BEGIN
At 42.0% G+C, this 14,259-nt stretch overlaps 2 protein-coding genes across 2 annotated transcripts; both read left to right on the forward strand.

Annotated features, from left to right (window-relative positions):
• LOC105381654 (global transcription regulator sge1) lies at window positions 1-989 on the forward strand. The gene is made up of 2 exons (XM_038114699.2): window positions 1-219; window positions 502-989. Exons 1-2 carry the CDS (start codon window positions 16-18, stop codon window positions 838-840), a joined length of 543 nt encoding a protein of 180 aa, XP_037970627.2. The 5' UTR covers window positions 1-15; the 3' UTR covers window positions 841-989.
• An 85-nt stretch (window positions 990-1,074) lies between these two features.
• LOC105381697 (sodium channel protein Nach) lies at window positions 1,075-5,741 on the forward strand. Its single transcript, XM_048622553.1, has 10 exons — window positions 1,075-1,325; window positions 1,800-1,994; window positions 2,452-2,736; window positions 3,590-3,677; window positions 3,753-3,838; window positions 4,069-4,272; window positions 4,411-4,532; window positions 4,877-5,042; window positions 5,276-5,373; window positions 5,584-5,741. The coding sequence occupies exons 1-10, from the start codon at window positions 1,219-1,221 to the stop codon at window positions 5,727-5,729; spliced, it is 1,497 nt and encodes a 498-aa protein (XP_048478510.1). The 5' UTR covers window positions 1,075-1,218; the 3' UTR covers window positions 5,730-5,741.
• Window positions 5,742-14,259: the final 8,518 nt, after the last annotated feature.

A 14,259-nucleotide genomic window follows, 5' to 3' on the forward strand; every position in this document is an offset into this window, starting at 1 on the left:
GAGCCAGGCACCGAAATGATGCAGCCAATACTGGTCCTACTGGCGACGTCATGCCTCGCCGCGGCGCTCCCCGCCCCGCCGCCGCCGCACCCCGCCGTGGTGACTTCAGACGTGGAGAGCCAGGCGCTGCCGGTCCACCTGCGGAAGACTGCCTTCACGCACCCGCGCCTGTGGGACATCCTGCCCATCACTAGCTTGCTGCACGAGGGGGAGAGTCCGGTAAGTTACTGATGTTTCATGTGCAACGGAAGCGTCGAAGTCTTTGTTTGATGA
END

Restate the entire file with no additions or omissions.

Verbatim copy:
At 42.0% G+C, this 14,259-nt stretch overlaps 2 protein-coding genes across 2 annotated transcripts; both read left to right on the forward strand.

Annotated features, from left to right (window-relative positions):
• LOC105381654 (global transcription regulator sge1) lies at window positions 1-989 on the forward strand. The gene is made up of 2 exons (XM_038114699.2): window positions 1-219; window positions 502-989. Exons 1-2 carry the CDS (start codon window positions 16-18, stop codon window positions 838-840), a joined length of 543 nt encoding a protein of 180 aa, XP_037970627.2. The 5' UTR covers window positions 1-15; the 3' UTR covers window positions 841-989.
• An 85-nt stretch (window positions 990-1,074) lies between these two features.
• LOC105381697 (sodium channel protein Nach) lies at window positions 1,075-5,741 on the forward strand. Its single transcript, XM_048622553.1, has 10 exons — window positions 1,075-1,325; window positions 1,800-1,994; window positions 2,452-2,736; window positions 3,590-3,677; window positions 3,753-3,838; window positions 4,069-4,272; window positions 4,411-4,532; window positions 4,877-5,042; window positions 5,276-5,373; window positions 5,584-5,741. The coding sequence occupies exons 1-10, from the start codon at window positions 1,219-1,221 to the stop codon at window positions 5,727-5,729; spliced, it is 1,497 nt and encodes a 498-aa protein (XP_048478510.1). The 5' UTR covers window positions 1,075-1,218; the 3' UTR covers window positions 5,730-5,741.
• Window positions 5,742-14,259: the final 8,518 nt, after the last annotated feature.

A 14,259-nucleotide genomic window follows, 5' to 3' on the forward strand; every position in this document is an offset into this window, starting at 1 on the left:
GAGCCAGGCACCGAAATGATGCAGCCAATACTGGTCCTACTGGCGACGTCATGCCTCGCCGCGGCGCTCCCCGCCCCGCCGCCGCCGCACCCCGCCGTGGTGACTTCAGACGTGGAGAGCCAGGCGCTGCCGGTCCACCTGCGGAAGACTGCCTTCACGCACCCGCGCCTGTGGGACATCCTGCCCATCACTAGCTTGCTGCACGAGGGGGAGAGTCCGGTAAGTTACTGATGTTTCATGTGCAACGGAAGCGTCGAAGTCTTTGTTTGATGA